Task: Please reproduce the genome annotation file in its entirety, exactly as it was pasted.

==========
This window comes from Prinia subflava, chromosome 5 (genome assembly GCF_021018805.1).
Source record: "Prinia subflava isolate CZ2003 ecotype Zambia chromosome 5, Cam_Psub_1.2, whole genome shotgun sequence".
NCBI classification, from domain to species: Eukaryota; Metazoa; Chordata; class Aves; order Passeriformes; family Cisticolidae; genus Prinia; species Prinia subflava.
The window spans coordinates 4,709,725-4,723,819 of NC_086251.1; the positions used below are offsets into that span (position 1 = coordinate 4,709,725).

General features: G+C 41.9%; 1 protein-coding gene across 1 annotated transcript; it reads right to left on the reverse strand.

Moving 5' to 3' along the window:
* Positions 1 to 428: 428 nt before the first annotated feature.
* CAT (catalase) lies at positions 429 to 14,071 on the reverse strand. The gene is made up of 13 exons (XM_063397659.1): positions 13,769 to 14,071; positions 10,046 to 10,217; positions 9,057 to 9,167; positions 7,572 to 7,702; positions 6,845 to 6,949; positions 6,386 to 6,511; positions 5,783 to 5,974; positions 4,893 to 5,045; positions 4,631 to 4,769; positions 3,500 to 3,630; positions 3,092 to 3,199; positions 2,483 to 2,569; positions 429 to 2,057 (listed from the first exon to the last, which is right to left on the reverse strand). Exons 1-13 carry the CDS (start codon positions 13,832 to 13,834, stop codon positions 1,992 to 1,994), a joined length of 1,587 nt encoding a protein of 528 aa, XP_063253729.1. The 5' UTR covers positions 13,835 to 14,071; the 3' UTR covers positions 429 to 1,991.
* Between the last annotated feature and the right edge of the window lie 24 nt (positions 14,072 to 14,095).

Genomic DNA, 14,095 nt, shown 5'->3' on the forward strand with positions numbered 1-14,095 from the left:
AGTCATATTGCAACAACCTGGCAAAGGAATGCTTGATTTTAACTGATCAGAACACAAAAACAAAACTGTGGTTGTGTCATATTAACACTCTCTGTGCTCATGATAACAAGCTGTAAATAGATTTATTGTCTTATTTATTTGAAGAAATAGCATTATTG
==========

This window comes from Prinia subflava, chromosome 5 (genome assembly GCF_021018805.1).
Source record: "Prinia subflava isolate CZ2003 ecotype Zambia chromosome 5, Cam_Psub_1.2, whole genome shotgun sequence".
NCBI classification, from domain to species: Eukaryota; Metazoa; Chordata; class Aves; order Passeriformes; family Cisticolidae; genus Prinia; species Prinia subflava.
The window spans coordinates 4,709,725-4,723,819 of NC_086251.1; the positions used below are offsets into that span (position 1 = coordinate 4,709,725).

General features: G+C 41.9%; 1 protein-coding gene across 1 annotated transcript; it reads right to left on the reverse strand.

Moving 5' to 3' along the window:
* Positions 1 to 428: 428 nt before the first annotated feature.
* CAT (catalase) lies at positions 429 to 14,071 on the reverse strand. The gene is made up of 13 exons (XM_063397659.1): positions 13,769 to 14,071; positions 10,046 to 10,217; positions 9,057 to 9,167; positions 7,572 to 7,702; positions 6,845 to 6,949; positions 6,386 to 6,511; positions 5,783 to 5,974; positions 4,893 to 5,045; positions 4,631 to 4,769; positions 3,500 to 3,630; positions 3,092 to 3,199; positions 2,483 to 2,569; positions 429 to 2,057 (listed from the first exon to the last, which is right to left on the reverse strand). Exons 1-13 carry the CDS (start codon positions 13,832 to 13,834, stop codon positions 1,992 to 1,994), a joined length of 1,587 nt encoding a protein of 528 aa, XP_063253729.1. The 5' UTR covers positions 13,835 to 14,071; the 3' UTR covers positions 429 to 1,991.
* Between the last annotated feature and the right edge of the window lie 24 nt (positions 14,072 to 14,095).

Genomic DNA, 14,095 nt, shown 5'->3' on the forward strand with positions numbered 1-14,095 from the left:
AGTCATATTGCAACAACCTGGCAAAGGAATGCTTGATTTTAACTGATCAGAACACAAAAACAAAACTGTGGTTGTGTCATATTAACACTCTCTGTGCTCATGATAACAAGCTGTAAATAGATTTATTGTCTTATTTATTTGAAGAAATAGCATTATTG